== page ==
United Kingdom Report



In his book Exporting Security, Derek Reveron defined ‘interagency’ as “an adjective to describe a process of bringing together elements from across the government and not a noun to describe an organization that brings solutions” (Reveron 2010: 181). That process should be viewed as an iterative one – or, in other words, government should learn by doing.
As this report has highlighted, initial efforts at establishing a WGA in the UK were blighted by a number of fairly predictable occurrences. Different organisational cultures led to a competition over status, agendas and resources. This competition was reduced, although not completely eliminated, through the provision of clear political direction. In the first instance, ministries were forced to work together owing to the fact that their funding was pooled. The establishment of formal committee structures to determine the allocation of resources and the co-location of personnel from the FCO, the MOD, the DFID, and other ministries and agencies in overseas missions led to improvements in informal networking, which in turn led to further adjustments being made in the formal architecture.
The responsiveness and resilience of any system is only demonstrated when that system is placed under stress. UK operations in Iraq and Afghanistan certainly provided a test for the system, and elements of it were deemed to have failed. Since the publication of the Chilcot Report in 2016 (Committee of Privy Councillors 2016), all political parties and government ministries have declared their desire to learn from the mistakes of the past, which has led to the establishment of new institutions and accountability mechanisms as well as the adoption of new doctrines. Thus, one can conclude that a critical enabler for a successful WGA is to encourage an organisational culture that is reflective and capable of learning from mistakes. Another key enabler is the provision of a unified purpose. The introduction of an NSS in 2008 (Cabinet Office 2008) and its subsequent linkage to a Strategic Defence and Security Review in 2010 (HM Government 2010) have succeeded in providing a conceptual framework for security from which all relevant ministries subsequently derive their purpose.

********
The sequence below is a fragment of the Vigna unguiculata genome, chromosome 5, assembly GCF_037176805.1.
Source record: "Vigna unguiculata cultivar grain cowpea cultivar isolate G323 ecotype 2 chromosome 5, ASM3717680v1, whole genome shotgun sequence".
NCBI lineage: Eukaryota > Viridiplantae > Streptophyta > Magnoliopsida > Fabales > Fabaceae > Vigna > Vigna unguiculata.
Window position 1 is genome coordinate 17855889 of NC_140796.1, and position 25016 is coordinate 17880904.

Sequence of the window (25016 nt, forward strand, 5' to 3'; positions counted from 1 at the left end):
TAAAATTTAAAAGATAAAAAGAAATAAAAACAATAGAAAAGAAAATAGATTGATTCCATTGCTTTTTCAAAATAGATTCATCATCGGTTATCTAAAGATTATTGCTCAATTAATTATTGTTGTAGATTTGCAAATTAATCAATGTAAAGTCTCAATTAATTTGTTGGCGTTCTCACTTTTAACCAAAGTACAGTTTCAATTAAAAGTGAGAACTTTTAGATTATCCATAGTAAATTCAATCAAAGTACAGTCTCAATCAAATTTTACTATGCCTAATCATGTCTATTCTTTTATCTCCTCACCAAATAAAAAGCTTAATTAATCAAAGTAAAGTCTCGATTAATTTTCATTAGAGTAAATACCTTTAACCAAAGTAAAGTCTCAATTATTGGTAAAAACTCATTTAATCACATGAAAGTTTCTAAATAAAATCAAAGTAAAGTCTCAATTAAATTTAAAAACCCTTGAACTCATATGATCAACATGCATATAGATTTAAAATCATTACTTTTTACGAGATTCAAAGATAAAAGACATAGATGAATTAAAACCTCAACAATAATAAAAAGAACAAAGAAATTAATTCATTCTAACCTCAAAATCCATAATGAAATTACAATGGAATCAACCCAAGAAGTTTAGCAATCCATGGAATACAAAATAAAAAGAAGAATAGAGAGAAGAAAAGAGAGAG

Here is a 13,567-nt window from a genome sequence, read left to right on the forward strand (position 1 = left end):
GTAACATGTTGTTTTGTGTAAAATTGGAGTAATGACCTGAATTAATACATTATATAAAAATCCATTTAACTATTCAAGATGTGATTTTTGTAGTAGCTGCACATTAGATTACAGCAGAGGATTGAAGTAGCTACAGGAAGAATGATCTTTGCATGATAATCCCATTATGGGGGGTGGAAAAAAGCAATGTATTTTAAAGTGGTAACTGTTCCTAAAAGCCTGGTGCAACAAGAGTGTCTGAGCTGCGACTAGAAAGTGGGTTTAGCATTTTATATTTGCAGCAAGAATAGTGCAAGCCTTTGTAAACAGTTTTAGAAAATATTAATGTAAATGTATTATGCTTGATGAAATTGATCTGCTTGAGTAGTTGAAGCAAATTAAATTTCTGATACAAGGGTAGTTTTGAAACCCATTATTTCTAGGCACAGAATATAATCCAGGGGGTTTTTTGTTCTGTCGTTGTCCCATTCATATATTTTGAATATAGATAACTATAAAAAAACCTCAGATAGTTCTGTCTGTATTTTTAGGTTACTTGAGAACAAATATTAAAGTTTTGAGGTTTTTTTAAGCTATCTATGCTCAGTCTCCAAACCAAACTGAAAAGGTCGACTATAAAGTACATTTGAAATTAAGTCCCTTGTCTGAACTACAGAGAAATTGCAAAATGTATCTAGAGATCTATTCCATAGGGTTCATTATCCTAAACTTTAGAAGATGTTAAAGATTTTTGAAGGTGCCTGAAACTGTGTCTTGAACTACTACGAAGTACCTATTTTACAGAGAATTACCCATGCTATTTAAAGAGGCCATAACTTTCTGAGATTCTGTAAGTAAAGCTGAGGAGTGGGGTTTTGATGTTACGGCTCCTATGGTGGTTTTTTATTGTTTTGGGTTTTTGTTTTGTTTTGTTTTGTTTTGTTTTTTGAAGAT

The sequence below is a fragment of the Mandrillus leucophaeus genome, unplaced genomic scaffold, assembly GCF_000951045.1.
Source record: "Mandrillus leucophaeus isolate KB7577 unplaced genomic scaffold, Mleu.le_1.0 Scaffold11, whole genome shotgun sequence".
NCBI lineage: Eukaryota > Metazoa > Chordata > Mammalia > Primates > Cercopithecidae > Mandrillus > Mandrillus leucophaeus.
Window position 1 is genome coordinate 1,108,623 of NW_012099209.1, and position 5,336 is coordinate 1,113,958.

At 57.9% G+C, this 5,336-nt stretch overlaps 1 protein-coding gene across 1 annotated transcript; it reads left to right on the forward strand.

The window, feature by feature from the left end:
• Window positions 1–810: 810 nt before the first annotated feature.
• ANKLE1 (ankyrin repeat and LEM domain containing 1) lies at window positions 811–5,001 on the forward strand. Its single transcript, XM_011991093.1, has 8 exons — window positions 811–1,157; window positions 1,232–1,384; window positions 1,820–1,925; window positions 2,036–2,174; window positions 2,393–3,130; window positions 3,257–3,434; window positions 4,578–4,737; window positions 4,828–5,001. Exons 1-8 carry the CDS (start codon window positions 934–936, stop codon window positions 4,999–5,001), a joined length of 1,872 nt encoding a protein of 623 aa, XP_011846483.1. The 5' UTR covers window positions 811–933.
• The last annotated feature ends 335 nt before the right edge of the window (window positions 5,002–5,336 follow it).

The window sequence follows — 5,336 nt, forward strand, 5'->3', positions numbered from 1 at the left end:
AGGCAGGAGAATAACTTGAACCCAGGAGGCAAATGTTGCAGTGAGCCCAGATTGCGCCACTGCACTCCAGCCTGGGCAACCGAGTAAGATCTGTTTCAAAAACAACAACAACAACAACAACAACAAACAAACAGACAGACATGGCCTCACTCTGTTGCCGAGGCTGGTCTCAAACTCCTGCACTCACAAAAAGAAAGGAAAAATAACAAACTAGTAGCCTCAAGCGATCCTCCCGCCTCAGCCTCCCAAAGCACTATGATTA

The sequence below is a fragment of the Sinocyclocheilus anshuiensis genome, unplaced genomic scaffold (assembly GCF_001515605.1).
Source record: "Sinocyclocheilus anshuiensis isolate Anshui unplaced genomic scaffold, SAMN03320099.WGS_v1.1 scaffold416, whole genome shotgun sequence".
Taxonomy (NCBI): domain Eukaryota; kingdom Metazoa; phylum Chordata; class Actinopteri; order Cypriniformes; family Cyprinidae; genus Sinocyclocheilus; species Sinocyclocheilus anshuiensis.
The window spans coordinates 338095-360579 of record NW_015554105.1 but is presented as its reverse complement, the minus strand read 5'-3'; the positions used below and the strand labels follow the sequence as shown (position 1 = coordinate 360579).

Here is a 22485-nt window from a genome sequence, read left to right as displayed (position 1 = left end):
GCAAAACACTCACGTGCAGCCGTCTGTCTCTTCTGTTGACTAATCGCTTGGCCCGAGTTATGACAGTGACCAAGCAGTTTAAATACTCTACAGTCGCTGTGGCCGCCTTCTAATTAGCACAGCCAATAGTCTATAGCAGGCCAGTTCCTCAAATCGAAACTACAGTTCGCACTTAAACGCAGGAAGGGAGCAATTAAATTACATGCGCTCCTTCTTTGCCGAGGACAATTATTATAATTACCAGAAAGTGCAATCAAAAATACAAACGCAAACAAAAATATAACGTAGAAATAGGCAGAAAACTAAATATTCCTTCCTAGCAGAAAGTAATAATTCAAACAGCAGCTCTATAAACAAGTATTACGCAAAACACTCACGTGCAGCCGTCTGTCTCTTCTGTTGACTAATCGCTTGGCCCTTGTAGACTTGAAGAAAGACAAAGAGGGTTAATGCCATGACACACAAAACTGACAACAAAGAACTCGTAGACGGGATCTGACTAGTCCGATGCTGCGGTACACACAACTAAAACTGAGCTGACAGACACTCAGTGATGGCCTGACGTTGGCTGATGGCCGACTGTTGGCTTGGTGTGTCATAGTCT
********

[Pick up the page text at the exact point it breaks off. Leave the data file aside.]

Britain’s assessment of its strategic context has changed dramatically since 1989. In the initial post-Cold War period, there was no apparent existential threat. Operational commitments in Sierra Leone and the Balkans were relatively contained. However, 9/11 and the subsequent wars in Afghanistan and Iraq fundamentally altered how the UK viewed its security. From 2002 onwards, the risk posed by international terrorism would increasingly dominate the security debate within the UK. The London bombings in July 2005 painfully demonstrated that interventions overseas could have dire consequences for domestic security. The case for a WGA was firmly made.
As of 2019, the United Kingdom has a formal and centralised system that provides direction and coordinates activity across government. There is an established system for assessing global trends and security risks. There is a process for the regular review and revision of the National Security Strategy and associated doctrines. Internal and external accountability mechanisms are being continuously refined, and substantial funds for conflict response and development assistance have been set aside and ring-fenced.
The publication of the NSCR in 2018 (HM Government 2018) and its unveiling of the Fusion Doctrine demonstrate that WGA has now become the cultural norm. Government officials acknowledge that the promotion of a WGA has contributed to the development of a wider perspective on issues, reduced the extent of competition among ministries, improved the delivery of security, and ensured greater cost-effectiveness. It has, however, taken over 20 years to achieve that. The final lessons are that it takes time to develop a WGA, and that it will always be subject to further revision.
The 2018 ‘Global Britain’ agenda (House of Commons Foreign Affairs Committee 2018) reflects the UK’s determination to remain a global player, upholding the rules-based international system and contributing to the furtherance of global prosperity, peace and security. While the UK’s future relationship with the EU remains in question, the desire to work on a multilateral basis to resolve conflict is not. In all the pronouncements on security that have been made in the last three years, there is a consistent recognition of the value of WGA, and that if the UK is to be a force for good in the world, then its overseas operations will need to be multi-phased, multi-dimensional, multi- level and multi-lateral. Given the consistency in policy prescriptions, we should expect to see modifications to WGA, specifically with reference to institutional and financial arrangements, as the British government seeks to operationalise the Fusion Doctrine. Now more than ever, the government needs to speak with one voice on security.
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